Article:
Related Rule
United Kingdom of Great Britain and Northern Ireland
Practice Relating to Rule 62. Improper Use of Flags or Military Emblems, Insignia or Uniforms of the Adversary
The UK Military Manual (1958) describes as treachery calling out “Do not fire, we are friends”, and then firing, noting that this “device is often accompanied by the use of enemy uniforms”. 
United Kingdom, The Law of War on Land being Part III of the Manual of Military Law, The War Office, HMSO, 1958, § 311, footnote 1.
The manual also states: “If, owing to shortage of clothing, it becomes necessary to utilise apparel captured from the enemy, the badges should be removed before the articles are worn.” 
United Kingdom, The Law of War on Land being Part III of the Manual of Military Law, The War Office, HMSO, 1958, § 322.
The manual further states:
The employment of the national flag, military insignia or uniform of the enemy for the purpose of ruse is not forbidden, but the [1907 Hague Regulations] prohibit their improper use, leaving unsettled what use is proper and what use is not. However, their employment is forbidden during a combat, that is, the opening of fire whilst in the guise of the enemy. But there is no unanimity as to whether the uniform of the enemy may be worn and his flag displayed for the purpose of approach or withdrawal. Use of enemy uniform for the purpose of and in connection with sabotage is in the same category as spying. 
United Kingdom, The Law of War on Land being Part III of the Manual of Military Law, The War Office, HMSO, 1958, § 320.
Furthermore, the manual states: “In addition to ‘grave breaches’ of the 1949 [Geneva] Conventions, … the following are examples of punishable violations of the laws of war, or war crimes: … use … of enemy uniform by troops engaged in a battle.” 
United Kingdom, The Law of War on Land being Part III of the Manual of Military Law, The War Office, HMSO, 1958, § 626(f).
Lastly, the manual states: “Although no such opportunities of closing with the enemy by exhibiting his flag are possible in land warfare as in the case of naval warfare, national flags might be used to mislead the enemy.” 
United Kingdom, The Law of War on Land being Part III of the Manual of Military Law, The War Office, HMSO, 1958, § 321.
The UK LOAC Pamphlet (1981) provides: “It is forbidden … to make improper use in combat … of the enemy’s national flag or uniform.”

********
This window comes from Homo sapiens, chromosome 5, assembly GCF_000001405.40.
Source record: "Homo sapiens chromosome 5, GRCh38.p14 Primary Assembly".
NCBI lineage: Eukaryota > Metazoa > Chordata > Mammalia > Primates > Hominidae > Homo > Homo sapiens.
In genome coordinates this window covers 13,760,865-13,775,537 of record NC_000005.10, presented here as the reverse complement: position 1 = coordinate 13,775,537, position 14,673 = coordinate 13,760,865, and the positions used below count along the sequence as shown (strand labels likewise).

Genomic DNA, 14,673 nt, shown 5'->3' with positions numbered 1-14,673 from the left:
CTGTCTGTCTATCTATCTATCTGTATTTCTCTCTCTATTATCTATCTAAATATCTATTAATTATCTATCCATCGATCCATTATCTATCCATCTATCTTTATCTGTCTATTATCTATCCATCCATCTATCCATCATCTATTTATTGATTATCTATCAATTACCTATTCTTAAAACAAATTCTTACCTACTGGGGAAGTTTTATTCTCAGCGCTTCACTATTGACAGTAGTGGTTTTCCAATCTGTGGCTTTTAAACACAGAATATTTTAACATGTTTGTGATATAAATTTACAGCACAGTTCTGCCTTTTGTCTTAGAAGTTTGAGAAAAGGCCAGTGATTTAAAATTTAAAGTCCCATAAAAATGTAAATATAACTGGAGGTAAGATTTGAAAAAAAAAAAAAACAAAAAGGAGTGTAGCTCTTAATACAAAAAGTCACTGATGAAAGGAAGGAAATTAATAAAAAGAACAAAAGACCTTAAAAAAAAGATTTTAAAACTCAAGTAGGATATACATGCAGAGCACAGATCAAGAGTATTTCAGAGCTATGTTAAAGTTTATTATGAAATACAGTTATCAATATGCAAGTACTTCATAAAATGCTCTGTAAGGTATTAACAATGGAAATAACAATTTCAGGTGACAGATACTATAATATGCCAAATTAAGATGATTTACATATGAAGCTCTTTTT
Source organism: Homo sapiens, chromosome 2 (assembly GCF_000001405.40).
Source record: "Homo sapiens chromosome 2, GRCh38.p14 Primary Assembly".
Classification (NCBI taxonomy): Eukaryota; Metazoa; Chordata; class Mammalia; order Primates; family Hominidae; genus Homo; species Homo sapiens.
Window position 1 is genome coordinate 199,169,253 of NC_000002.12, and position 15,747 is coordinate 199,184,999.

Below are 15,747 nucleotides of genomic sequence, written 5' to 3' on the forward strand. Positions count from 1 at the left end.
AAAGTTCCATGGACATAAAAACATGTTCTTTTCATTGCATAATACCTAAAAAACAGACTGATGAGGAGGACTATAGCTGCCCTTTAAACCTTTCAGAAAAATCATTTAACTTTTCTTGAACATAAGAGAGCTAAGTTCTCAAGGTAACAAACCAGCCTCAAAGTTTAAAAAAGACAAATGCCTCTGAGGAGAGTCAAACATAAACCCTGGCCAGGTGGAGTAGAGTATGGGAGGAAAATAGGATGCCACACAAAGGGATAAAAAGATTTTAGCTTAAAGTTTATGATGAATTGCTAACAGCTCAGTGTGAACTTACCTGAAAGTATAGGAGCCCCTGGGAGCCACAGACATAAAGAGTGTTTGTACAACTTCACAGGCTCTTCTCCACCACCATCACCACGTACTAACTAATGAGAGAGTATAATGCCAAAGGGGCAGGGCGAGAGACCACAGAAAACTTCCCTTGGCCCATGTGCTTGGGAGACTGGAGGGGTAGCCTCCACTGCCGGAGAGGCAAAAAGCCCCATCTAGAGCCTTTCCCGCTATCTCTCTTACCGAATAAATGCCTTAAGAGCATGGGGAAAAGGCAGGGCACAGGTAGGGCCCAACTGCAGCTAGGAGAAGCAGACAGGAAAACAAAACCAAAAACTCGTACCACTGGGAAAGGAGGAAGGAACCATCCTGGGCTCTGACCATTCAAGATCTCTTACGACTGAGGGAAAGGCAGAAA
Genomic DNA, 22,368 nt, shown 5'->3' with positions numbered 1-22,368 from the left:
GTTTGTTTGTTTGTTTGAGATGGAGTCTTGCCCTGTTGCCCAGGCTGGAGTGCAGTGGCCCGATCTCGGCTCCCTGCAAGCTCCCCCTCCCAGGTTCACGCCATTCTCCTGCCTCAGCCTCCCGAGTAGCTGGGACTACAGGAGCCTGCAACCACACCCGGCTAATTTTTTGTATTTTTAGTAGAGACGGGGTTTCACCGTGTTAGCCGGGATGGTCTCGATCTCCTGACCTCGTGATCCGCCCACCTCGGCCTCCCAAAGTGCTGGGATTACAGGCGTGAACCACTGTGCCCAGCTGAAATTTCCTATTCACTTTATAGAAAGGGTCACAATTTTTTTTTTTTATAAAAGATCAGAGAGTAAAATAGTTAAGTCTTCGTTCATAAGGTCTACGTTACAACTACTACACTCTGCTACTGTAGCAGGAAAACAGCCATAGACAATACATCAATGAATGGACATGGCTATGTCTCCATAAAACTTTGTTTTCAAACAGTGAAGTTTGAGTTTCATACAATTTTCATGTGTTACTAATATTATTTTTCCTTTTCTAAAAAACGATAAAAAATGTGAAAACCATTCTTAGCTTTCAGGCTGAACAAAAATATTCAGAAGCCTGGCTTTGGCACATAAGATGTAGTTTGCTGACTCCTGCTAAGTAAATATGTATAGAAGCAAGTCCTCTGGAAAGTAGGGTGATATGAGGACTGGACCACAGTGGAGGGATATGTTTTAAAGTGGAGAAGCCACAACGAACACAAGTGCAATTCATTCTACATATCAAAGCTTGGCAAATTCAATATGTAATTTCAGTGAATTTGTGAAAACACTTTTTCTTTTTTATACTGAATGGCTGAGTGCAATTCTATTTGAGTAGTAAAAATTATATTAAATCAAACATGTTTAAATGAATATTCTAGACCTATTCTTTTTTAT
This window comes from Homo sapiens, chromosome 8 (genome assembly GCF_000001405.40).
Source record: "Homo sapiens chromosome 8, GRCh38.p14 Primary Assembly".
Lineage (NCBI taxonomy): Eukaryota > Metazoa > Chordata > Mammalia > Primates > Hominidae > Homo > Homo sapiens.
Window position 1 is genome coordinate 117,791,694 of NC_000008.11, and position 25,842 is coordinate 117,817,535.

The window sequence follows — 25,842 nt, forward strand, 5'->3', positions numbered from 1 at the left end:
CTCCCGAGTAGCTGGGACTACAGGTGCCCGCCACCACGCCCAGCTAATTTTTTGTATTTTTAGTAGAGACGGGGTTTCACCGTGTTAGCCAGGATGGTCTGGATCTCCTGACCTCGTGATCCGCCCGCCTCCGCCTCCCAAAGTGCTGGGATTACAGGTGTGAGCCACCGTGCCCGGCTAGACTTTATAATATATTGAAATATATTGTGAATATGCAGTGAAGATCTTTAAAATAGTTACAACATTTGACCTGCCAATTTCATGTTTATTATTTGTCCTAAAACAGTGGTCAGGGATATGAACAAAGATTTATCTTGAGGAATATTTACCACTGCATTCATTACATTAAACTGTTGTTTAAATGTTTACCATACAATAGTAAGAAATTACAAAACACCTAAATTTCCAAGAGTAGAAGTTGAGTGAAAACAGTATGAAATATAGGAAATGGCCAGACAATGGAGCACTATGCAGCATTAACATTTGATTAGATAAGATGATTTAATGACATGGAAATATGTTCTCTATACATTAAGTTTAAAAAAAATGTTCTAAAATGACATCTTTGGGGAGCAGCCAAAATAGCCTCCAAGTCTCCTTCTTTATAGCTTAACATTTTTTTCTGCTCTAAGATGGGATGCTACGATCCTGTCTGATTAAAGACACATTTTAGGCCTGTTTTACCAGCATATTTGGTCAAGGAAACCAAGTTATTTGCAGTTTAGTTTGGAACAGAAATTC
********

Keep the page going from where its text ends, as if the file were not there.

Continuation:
United Kingdom, The Law of Armed Conflict, D/DAT/13/35/66, Army Code 71130 (Revised 1981), Ministry of Defence, prepared under the Direction of The Chief of the General Staff, 1981, Section 4, p. 12, § 2d.
The UK LOAC Manual (2004) states:
It is prohibited… to make use of the flags or military emblems, insignia or uniforms of adverse Parties while engaging in attacks or in order to shield, favour, protect or impede military operations … The prohibition on the use of such items of the enemy uniforms only arises in connection with actual military operations, so there would be no objection to enemy uniforms being worn in rear areas for training purposes or by a prisoner of war to facilitate his escape. 
United Kingdom, The Manual of the Law of Armed Conflict, Ministry of Defence, 1 July 2004, § 5.11.
In its chapter on maritime warfare, the manual further states: “Warships and auxiliary vessels … are prohibited from launching an attack whilst flying a false flag, and at all times from actively simulating the status of those vessels exempt from attack.” 
United Kingdom, The Manual of the Law of Armed Conflict, Ministry of Defence, 1 July 2004, § 13.82.
Lastly, in its chapter on enforcement of the law of armed conflict, the manual states:
The Hague Regulations 1907 are now recognized as part of customary law. Those regulations provide that the following acts are “especially forbidden”:
f. to make improper use of a flag of truce, of the national flag or of the military insignia and uniform of the enemy, as well as the distinctive emblems of the Geneva Convention. 
United Kingdom, The Manual of the Law of Armed Conflict, Ministry of Defence, 1 July 2004, § 16.27.
Under the UK ICC Act (2001), it is a punishable offence to commit a war crime as defined in Article 8(2)(b)(vii) of the 1998 ICC Statute. 
United Kingdom, ICC Act, 2001, Sections 50(1) and 51(1) (England and Wales) and Section 58(1) (Northern Ireland).